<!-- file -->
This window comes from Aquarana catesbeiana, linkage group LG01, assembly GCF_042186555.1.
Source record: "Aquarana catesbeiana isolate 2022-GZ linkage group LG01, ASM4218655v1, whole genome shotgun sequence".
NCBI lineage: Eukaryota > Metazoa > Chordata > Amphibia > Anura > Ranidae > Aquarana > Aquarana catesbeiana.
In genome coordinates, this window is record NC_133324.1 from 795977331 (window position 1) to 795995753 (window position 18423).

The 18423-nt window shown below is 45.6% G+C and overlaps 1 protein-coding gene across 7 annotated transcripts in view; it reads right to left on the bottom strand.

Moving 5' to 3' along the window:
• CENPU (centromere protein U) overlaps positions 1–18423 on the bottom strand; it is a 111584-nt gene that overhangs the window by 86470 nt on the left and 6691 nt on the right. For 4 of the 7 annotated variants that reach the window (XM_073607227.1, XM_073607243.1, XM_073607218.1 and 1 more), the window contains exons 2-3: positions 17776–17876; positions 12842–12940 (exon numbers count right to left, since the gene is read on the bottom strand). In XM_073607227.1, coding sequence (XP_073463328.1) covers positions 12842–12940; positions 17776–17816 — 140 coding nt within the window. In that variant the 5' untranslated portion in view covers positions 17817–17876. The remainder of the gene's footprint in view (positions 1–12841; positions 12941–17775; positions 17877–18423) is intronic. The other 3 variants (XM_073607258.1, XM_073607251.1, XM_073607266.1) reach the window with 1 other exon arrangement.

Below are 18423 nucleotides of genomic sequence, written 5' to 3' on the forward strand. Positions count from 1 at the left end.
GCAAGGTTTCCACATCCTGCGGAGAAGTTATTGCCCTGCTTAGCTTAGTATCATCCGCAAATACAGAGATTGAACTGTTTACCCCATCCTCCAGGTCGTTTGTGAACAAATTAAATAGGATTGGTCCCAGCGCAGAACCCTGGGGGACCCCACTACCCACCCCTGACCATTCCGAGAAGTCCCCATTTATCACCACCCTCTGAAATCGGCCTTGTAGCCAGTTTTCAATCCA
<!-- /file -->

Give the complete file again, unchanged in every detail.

This window comes from Aquarana catesbeiana, linkage group LG01, assembly GCF_042186555.1.
Source record: "Aquarana catesbeiana isolate 2022-GZ linkage group LG01, ASM4218655v1, whole genome shotgun sequence".
NCBI lineage: Eukaryota > Metazoa > Chordata > Amphibia > Anura > Ranidae > Aquarana > Aquarana catesbeiana.
In genome coordinates, this window is record NC_133324.1 from 795977331 (window position 1) to 795995753 (window position 18423).

The 18423-nt window shown below is 45.6% G+C and overlaps 1 protein-coding gene across 7 annotated transcripts in view; it reads right to left on the bottom strand.

Moving 5' to 3' along the window:
• CENPU (centromere protein U) overlaps positions 1–18423 on the bottom strand; it is a 111584-nt gene that overhangs the window by 86470 nt on the left and 6691 nt on the right. For 4 of the 7 annotated variants that reach the window (XM_073607227.1, XM_073607243.1, XM_073607218.1 and 1 more), the window contains exons 2-3: positions 17776–17876; positions 12842–12940 (exon numbers count right to left, since the gene is read on the bottom strand). In XM_073607227.1, coding sequence (XP_073463328.1) covers positions 12842–12940; positions 17776–17816 — 140 coding nt within the window. In that variant the 5' untranslated portion in view covers positions 17817–17876. The remainder of the gene's footprint in view (positions 1–12841; positions 12941–17775; positions 17877–18423) is intronic. The other 3 variants (XM_073607258.1, XM_073607251.1, XM_073607266.1) reach the window with 1 other exon arrangement.

Below are 18423 nucleotides of genomic sequence, written 5' to 3' on the forward strand. Positions count from 1 at the left end.
GCAAGGTTTCCACATCCTGCGGAGAAGTTATTGCCCTGCTTAGCTTAGTATCATCCGCAAATACAGAGATTGAACTGTTTACCCCATCCTCCAGGTCGTTTGTGAACAAATTAAATAGGATTGGTCCCAGCGCAGAACCCTGGGGGACCCCACTACCCACCCCTGACCATTCCGAGAAGTCCCCATTTATCACCACCCTCTGAAATCGGCCTTGTAGCCAGTTTTCAATCCA